Huge Camarasaurus Tail, Wyoming, 15 foot long professionally mounted.
Camarasaurus was a genus of quadrupedal, herbivorous dinosaurs. It was the most common of the giant sauropods to be found in North America. Its fossil remains have been found in the Morrison Formation of Colorado and Utah, dating to the late Jurassic Period (late Oxfordian to Tithonian stages), between 155 and 145 million years ago.
The name means “chambered lizard”, referring to the hollow chambers in its vertebrae.
Camarasaurus is among the most common and frequently well-preserved sauropod dinosaurs. The maximum size of the most common species was about 15 meters (50 ft) in length. The largest species reached a maximum length of 23 meters (75 ft) and maximum estimated weight of 47 tons.
The arched skull of Camarasaurus was remarkably square and the blunt snout. The 19 centimeter long (7.5 in) teeth were shaped like chisels and arranged evenly along the jaw. The strength of the teeth indicates that Camarasaurus probably ate coarser plant material than the slender-toothed diplodocids.
Each front limb bore five toes, with the inner toe having a large sharpened claw. Like most sauropods, the front limbs were shorter than the hind legs, but the high position of the shoulders meant there was little slope in the back.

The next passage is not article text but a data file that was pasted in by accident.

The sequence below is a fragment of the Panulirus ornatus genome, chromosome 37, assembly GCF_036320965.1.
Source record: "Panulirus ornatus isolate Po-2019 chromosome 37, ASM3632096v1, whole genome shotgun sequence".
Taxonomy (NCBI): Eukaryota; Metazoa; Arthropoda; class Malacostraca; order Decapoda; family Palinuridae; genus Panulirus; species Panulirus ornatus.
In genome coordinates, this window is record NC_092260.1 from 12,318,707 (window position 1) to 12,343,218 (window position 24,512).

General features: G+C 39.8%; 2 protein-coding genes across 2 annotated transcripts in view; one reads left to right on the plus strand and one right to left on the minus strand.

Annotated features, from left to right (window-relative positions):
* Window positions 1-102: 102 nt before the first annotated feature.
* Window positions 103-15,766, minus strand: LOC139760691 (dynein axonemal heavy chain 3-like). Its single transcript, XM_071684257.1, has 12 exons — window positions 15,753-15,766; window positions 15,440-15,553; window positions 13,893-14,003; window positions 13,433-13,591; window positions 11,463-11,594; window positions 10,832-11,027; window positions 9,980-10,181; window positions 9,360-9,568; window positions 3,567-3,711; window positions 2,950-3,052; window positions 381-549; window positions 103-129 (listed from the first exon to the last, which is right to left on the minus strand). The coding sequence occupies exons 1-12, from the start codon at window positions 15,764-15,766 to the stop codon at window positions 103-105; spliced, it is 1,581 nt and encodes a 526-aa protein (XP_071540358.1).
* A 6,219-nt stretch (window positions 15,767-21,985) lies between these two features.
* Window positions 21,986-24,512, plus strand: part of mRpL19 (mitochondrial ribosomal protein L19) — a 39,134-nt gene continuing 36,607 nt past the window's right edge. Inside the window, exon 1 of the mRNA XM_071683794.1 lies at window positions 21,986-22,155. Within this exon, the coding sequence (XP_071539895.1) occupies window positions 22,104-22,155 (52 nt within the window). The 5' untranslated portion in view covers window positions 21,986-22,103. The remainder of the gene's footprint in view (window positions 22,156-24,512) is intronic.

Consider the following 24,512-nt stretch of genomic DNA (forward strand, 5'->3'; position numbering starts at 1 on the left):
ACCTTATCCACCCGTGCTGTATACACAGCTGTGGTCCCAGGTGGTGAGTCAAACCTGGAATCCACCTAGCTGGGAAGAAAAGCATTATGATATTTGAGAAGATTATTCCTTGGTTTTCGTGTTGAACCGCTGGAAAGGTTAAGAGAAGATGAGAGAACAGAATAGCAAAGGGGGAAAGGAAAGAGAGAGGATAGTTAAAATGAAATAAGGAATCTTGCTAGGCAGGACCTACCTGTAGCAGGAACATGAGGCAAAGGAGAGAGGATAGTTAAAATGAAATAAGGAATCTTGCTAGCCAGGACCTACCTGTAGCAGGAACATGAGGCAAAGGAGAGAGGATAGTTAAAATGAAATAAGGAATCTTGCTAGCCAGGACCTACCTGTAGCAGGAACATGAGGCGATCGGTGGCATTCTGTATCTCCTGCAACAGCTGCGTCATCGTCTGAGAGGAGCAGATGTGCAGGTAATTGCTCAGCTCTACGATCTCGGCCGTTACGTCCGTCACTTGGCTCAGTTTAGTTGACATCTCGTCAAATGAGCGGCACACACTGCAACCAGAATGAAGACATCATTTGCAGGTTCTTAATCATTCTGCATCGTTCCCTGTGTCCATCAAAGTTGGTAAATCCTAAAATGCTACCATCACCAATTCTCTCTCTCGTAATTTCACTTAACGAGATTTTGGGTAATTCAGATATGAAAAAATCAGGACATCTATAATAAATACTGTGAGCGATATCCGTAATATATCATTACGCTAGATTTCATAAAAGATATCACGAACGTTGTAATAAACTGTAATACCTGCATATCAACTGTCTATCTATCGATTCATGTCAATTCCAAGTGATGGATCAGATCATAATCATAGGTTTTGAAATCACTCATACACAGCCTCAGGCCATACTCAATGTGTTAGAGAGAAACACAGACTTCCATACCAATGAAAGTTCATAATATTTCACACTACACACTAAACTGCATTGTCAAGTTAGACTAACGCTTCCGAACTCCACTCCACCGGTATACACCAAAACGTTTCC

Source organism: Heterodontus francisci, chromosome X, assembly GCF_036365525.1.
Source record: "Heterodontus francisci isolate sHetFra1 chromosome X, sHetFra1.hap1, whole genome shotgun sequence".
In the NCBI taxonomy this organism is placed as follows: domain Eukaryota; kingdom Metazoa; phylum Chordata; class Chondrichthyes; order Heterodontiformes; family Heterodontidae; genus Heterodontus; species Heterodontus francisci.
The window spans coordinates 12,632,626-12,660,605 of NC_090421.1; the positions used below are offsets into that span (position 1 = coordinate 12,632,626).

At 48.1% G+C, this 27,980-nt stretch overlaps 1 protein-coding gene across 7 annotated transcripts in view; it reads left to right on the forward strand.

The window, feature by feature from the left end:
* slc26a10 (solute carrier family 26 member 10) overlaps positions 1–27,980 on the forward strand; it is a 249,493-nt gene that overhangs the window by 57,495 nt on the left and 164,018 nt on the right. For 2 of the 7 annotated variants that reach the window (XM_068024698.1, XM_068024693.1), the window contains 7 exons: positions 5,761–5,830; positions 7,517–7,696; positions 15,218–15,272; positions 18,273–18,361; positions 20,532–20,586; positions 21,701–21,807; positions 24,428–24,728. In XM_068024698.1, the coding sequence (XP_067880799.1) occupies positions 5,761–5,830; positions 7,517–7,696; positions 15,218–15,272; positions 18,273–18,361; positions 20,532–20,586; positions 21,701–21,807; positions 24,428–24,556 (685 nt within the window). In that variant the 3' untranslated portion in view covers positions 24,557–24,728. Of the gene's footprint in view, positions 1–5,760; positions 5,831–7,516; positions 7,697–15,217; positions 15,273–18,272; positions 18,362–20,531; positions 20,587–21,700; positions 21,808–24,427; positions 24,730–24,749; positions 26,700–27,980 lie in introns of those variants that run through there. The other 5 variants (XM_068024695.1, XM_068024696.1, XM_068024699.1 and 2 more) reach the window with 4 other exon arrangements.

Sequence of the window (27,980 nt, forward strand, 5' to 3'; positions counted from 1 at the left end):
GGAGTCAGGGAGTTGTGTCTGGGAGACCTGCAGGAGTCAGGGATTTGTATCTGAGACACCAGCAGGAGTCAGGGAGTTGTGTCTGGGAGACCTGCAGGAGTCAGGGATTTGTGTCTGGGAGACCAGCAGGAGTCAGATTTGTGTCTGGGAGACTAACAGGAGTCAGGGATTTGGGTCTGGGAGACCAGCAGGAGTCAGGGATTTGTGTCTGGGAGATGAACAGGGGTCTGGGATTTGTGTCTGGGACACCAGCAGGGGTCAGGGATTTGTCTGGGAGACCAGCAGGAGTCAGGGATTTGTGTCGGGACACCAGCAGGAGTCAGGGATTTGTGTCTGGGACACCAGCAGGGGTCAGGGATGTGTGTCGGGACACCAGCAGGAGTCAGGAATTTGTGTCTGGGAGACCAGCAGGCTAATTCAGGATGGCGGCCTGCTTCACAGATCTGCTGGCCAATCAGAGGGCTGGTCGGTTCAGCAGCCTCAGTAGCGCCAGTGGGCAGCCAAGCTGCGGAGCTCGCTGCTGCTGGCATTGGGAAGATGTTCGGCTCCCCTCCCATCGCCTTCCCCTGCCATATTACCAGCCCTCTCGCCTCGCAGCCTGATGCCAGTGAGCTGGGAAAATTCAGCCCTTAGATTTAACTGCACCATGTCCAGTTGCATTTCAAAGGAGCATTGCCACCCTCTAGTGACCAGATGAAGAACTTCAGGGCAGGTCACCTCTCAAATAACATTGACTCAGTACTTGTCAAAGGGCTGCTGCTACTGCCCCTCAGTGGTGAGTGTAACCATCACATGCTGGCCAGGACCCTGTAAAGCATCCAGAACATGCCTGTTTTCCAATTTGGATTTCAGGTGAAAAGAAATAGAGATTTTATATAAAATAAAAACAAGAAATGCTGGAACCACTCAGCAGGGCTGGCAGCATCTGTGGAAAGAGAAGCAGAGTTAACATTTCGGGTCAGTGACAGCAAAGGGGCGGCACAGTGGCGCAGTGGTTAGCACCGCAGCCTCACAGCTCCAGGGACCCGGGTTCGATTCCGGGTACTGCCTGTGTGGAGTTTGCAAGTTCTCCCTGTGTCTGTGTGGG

Serving the purpose of weight-saving, as seen in other sauropods, many of the vertebrae were hollowed out with passages and cavities for an intricate system of air sacs connected to the lungs. The neck and counterbalancing tail were shorter than usual for a sauropod of this size. Camarasaurus, again like certain other sauropods, had an enlargement of the spinal cord near the hips.
It was not until 1925 that a complete skeleton of Camarasaurus was recovered, by Charles W. Gilmore. However, it was the skeleton from a young Camarasaurus, which is why so many illustrations of the dinosaur from the time show it to be much smaller than it is now known to be.